Many states have implemented Common Core, and letter writing is not a part of the Common Core standards. However, it is very easy to create projects that classes can share through letters. For example, classes that are connected via the Global Read Aloud project can write letters to each other about their reaction to the same book. Students can share narratives about their lives, and then compare and contrast with the lives of their pen pals. The possibilities are endless!

Making Connections

When I joined Edmodo in 2010, I used it as an opportunity for reaching out to teachers who would be interested in connecting with my class. A teacher answered me, and our kids wrote each other at least once a month. We also connected our classes via Edmodo, but the most important connection was through letters. Not only did our students connect, but this teacher and I connected as well, and even met in person at an ISTE conference.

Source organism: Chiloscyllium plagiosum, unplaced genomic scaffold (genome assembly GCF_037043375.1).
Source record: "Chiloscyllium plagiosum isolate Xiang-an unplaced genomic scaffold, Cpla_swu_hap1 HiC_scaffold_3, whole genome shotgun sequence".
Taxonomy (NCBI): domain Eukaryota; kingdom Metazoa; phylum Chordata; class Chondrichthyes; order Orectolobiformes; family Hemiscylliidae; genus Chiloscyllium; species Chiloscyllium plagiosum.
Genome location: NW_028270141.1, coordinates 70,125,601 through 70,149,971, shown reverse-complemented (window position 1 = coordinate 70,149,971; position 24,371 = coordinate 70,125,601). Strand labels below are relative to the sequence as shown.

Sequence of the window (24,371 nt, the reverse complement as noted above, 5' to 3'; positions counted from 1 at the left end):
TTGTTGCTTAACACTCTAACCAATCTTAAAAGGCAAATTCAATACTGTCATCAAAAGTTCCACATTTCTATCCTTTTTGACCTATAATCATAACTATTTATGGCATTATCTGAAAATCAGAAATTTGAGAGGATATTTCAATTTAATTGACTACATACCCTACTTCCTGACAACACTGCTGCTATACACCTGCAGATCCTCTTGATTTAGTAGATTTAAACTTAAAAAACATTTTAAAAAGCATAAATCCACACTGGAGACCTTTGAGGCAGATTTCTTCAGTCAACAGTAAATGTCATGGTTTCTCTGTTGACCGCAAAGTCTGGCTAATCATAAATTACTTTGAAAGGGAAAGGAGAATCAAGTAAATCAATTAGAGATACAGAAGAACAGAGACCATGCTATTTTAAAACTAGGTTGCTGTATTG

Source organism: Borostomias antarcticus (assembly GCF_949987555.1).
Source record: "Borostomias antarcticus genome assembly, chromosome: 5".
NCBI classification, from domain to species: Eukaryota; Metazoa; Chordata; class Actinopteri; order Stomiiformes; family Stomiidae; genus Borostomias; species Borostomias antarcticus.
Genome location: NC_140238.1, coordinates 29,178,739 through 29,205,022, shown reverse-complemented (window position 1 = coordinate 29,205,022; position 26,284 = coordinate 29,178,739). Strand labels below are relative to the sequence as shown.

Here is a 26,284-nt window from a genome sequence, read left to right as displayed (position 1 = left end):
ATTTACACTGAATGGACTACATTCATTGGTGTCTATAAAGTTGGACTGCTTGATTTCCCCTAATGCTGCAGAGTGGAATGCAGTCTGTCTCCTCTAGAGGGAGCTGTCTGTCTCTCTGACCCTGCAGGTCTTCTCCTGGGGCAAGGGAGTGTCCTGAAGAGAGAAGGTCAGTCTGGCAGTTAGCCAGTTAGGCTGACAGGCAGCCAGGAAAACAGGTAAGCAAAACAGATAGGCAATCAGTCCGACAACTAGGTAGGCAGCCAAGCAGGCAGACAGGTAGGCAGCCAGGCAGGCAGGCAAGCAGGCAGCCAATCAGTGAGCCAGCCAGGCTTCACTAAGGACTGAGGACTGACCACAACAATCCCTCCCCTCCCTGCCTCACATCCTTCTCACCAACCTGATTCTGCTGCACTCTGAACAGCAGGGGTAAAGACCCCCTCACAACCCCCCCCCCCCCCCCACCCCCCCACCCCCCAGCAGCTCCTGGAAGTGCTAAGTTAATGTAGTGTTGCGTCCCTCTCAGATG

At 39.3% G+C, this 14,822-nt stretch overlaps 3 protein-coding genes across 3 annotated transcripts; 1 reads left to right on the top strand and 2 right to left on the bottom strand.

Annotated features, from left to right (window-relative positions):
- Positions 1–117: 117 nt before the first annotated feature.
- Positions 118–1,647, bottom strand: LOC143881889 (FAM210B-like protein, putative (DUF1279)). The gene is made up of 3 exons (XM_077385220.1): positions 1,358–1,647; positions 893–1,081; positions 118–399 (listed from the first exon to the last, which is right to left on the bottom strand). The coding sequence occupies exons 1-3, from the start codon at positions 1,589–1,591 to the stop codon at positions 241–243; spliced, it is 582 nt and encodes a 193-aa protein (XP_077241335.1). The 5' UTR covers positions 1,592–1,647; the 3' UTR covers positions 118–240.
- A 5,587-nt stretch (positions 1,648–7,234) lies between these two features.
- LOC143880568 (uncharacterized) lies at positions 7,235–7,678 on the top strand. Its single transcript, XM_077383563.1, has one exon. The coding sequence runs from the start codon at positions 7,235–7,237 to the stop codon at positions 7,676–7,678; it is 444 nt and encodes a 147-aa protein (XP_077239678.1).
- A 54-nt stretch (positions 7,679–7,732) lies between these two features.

In 2011, I created a Pen Pal group on Edmodo named Pen Pals Who WRITE. I wanted to share my enthusiasm for pen pals by providing a forum where teachers could connect their classes. Over 100 teachers signed up, and it is still presently open.

After reading an article about a class that had connected with a local university, I decided to do the same with my students. I am currently in the third year of my partnership with the Wilmington University women's basketball team. The students and basketball players write each other once a month, the ladies bring them goodies on the holidays, and one day in the year, we stay after school in order to attend one of their games. My students are full of questions about college, basketball, etc., and these young ladies, who are great role models, willingly answer them in their letters.